THE NATIONAL ACADEMIES

Advisers to the Nation on Science, Engineering, and Medicine

National Academy of Sciences

National Academy of Engineering

Institute of Medicine

National Research Council

Division on Behavioral and Social Sciences and Education

Committee on National Statistics

May 16, 2002

Mr. Jay Hirschman

Director, Special Nutrition Services

Office of Analysis, Nutrition and Evaluation

Food and Nutrition Service

U.S. Department of Agriculture

Dear Mr. Hirschman:

The Panel to Review the USDA Methodology for Estimating Eligibility and Participation for the WIC Program (the Special Supplemental Nutrition Program for Women, Infants, and Children) is charged with reviewing currently used and alternative data and methods for estimating the number of people nationwide who are eligible and likely to participate in WIC. The panel gave its initial assessment of the methodology in its Phase I report, Estimating Eligibility and Participation for the WIC Program.

A major conclusion of the report was that estimates of the number of infants and children who are eligible for WIC are substantially understated because current U.S. Department of Agriculture (USDA) methods do not fully account for those people whose incomes are above the WIC income eligibility threshold but who are adjunctively eligible for WIC because they participate in Medicaid, food stamps, or Temporary Assistance for Needy Families (TANF). This conclusion was supported with estimates of the number of infants and children who would be eligible for WIC because they participate in one of these programs. Specifically, the estimates showed that 45 percent more infants and 21 percent more children would be adjunctively eligible than estimated by current USDA methods.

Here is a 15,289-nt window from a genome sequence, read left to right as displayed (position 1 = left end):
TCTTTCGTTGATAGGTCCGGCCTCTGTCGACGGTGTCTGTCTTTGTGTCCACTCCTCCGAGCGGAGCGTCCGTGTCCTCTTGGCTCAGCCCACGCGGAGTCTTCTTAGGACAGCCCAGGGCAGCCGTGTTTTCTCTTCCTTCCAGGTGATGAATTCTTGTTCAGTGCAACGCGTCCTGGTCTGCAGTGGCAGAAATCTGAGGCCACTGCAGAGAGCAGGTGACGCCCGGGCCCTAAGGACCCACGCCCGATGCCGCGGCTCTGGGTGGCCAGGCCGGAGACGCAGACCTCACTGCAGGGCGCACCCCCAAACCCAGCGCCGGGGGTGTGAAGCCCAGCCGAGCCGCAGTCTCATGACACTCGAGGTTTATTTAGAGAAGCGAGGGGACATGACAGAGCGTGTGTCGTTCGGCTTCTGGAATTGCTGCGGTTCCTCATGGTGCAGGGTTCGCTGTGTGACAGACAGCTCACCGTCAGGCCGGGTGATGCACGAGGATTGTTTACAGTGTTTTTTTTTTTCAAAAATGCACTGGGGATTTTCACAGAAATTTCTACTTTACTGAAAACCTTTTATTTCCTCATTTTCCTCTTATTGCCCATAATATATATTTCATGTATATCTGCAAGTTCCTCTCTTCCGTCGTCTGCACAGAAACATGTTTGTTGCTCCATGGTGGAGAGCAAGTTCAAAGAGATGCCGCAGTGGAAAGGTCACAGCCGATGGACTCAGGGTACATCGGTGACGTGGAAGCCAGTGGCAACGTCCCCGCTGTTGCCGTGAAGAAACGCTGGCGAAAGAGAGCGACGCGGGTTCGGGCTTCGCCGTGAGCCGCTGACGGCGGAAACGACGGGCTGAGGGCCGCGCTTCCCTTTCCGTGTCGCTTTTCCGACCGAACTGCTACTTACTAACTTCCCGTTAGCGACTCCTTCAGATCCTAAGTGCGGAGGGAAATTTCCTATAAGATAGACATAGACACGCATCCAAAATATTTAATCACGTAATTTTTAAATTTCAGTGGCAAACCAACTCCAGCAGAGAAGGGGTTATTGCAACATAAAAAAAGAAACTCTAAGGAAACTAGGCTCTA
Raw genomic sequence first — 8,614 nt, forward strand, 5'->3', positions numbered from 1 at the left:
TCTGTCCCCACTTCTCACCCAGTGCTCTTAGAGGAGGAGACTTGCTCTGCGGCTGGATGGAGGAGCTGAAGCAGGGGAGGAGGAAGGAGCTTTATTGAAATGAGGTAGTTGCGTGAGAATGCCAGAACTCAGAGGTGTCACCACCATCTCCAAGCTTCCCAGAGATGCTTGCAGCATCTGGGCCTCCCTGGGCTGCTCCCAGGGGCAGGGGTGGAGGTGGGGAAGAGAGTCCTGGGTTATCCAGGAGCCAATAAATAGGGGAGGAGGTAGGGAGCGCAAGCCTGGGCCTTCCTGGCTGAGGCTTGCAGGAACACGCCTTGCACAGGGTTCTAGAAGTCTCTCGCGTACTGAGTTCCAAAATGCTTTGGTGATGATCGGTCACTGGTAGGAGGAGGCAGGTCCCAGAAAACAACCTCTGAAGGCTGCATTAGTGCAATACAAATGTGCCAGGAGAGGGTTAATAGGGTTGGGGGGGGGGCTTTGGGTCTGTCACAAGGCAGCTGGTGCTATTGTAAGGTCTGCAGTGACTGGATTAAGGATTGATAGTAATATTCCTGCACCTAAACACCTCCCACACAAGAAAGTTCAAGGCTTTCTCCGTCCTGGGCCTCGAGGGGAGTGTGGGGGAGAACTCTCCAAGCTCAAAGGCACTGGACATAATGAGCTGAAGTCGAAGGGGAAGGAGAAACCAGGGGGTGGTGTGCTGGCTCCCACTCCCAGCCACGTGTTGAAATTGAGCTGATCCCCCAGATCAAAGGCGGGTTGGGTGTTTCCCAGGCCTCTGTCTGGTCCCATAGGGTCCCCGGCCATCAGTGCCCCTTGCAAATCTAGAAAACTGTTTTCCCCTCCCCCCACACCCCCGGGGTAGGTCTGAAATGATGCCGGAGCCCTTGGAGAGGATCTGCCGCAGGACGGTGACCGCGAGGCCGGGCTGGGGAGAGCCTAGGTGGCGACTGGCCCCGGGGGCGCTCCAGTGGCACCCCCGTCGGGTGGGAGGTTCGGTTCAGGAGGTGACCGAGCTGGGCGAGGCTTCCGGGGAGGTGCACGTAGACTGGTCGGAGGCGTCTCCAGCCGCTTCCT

I am writing to call your attention to a problem that we found in these estimates while extending the analysis conducted for the Phase I report through additional years. The problem resulted from the data used to simulate Medicaid participation. The estimates of the additional numbers of persons eligible for WIC when adjunctive eligibility is accounted for in the estimation methodology are not as large as reported in the Phase I report. New estimates with corrected data show that accounting for adjunctive eligibility increases the number of infants eligible for WIC by 31 percent and the number of children eligible for WIC by 14 percent.